National Opinions

Forget trinkets; these gifts can change lives

Cases of asthma have spiked in Puerto Rico since Hurricane Maria.
Cases of asthma have spiked in Puerto Rico since Hurricane Maria. AP Photo

’Tis the season when we inflict on one another neckties and perfumes that no one really wants, plus more than $1 billion in gift cards that are never even redeemed. Hence my annual column with suggestions for “gifts with meaning” that are warmer than any scarf. If you insist on a gift certificate, how about one for GlobalGiving? The recipient can support a tribal child in India in school for a year, or street children in Ecuador, or LGBT rights in central Africa.

Or here are some other options:

▪ Help overlooked Puerto Ricans. It has been more than a year since Hurricane Maria pounded Puerto Rico, yet many families are still struggling and President Donald Trump is talking about ending aid efforts. So consider supporting hurricane victims through the Puerto Rico Funders Network.

▪ Give kids better brains. When there isn’t enough iodine in the food supply (or, for a fetus, in the mom’s body), children’s brains often don’t develop properly. Iodine deficiency also causes goiters, but the biggest impact is mental disability.This is easily solved by adding iodine to salt, for pennies per child per year. You can thus build brains by donating to the Iodine Global Network through GiveWell, which analyzes the most cost-effective ways to help people.

▪ Help refugee children. This is the year that the United States tore immigrant children from parents at the border, so consider supporting an organization like RAICES or Covenant House. RAICES, the Refugee and Immigrant Center for Education and Legal Services, provides legal help for these children, while Covenant House operates shelters in the U.S. and abroad for desperate migrant kids and others in need.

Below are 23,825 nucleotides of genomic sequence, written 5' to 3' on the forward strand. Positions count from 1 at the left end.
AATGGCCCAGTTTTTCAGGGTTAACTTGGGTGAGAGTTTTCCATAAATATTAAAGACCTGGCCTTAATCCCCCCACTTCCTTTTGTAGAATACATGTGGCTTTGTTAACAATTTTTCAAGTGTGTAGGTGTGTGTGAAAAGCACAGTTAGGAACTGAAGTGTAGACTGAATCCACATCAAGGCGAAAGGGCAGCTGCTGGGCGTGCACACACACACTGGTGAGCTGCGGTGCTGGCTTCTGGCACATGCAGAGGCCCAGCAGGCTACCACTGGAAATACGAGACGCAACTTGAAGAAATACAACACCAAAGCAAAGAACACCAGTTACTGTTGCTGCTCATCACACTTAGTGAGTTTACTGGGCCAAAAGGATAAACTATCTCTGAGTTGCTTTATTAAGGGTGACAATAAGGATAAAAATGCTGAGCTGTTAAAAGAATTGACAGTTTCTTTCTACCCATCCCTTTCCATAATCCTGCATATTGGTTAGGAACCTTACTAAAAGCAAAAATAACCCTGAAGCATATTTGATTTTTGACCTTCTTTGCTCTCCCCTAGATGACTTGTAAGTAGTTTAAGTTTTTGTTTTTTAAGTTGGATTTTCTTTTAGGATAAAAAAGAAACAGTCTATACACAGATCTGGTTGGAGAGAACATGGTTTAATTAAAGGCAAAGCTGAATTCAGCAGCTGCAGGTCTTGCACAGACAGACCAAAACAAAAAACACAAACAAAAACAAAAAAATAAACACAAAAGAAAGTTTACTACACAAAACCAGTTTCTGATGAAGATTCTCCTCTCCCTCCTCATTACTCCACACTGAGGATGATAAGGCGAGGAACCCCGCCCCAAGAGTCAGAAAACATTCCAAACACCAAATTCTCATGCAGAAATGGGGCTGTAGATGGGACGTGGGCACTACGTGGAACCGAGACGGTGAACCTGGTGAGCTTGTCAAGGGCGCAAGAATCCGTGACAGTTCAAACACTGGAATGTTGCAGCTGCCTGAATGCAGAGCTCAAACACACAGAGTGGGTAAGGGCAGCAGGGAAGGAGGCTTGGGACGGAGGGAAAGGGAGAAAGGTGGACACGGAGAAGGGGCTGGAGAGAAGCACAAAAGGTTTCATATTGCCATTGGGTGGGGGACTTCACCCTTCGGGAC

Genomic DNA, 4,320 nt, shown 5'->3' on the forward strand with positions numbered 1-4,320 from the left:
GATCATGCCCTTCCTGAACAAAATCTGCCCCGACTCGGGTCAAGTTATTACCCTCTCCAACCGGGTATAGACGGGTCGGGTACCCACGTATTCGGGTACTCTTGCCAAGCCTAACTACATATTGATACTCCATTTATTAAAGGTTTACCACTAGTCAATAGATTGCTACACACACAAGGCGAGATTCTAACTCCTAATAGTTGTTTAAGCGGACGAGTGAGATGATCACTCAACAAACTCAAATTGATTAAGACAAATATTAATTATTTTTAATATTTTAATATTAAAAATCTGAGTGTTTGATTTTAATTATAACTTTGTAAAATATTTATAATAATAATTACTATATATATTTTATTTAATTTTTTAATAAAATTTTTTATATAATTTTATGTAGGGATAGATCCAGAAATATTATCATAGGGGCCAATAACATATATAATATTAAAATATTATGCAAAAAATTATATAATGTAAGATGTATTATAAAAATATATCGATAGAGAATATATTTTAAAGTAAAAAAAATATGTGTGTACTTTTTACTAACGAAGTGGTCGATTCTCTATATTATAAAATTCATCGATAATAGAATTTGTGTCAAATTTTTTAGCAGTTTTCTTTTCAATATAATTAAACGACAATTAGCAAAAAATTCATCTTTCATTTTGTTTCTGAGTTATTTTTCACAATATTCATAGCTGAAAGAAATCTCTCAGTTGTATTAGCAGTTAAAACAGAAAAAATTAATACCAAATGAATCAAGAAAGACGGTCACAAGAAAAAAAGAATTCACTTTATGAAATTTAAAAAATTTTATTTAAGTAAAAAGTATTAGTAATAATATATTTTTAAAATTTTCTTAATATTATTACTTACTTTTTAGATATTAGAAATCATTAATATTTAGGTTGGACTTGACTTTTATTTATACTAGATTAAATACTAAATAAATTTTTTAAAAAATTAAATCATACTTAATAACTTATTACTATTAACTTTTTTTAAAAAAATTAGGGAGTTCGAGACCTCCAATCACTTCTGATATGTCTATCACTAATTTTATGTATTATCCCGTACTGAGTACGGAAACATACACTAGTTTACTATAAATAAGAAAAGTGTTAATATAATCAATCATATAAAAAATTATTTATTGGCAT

▪ Fight suicide and mental illness. I was saddened this year when the son of some dear family friends committed suicide. Suicide rates are now at a 30-year high in America. The Jed Foundation works with colleges and high schools to build programs for mental health, so that young people get the help they need.

▪ Help Native Americans get through college. American Indians have a high school graduation rate at Bureau of Indian Education schools of just 53 percent. Only 16 percent have a college degree. So consider the American Indian College Fund, which supports students not only with scholarships but also with mentoring and advice on getting financial aid.

▪ Help a child read. If writing a check feels too easy, yoy might volunteer with Reading Partners, working one-on-one with an elementary school child who is behind in reading.

▪ Save lives. Women’s health programs are taking a beating in this administration, with funding cuts that will result in less family planning and more deaths in childbirth (a woman dies every two minutes somewhere in the world from pregnancy-related causes). So consider PATH, a nonprofit that comes up with nifty solutions to problems of the developing world. The most common cause of maternal death is hemorrhage. So PATH developed a simple device called a uterine balloon tamponade that even a remote clinic can use to save some of these lives. It’s made from rubber tubing and a balloon or condom that fills with water to press on the uterus and reduce bleeding.

My point is that gift-giving can be exciting, even lifesaving. Happy holidays!

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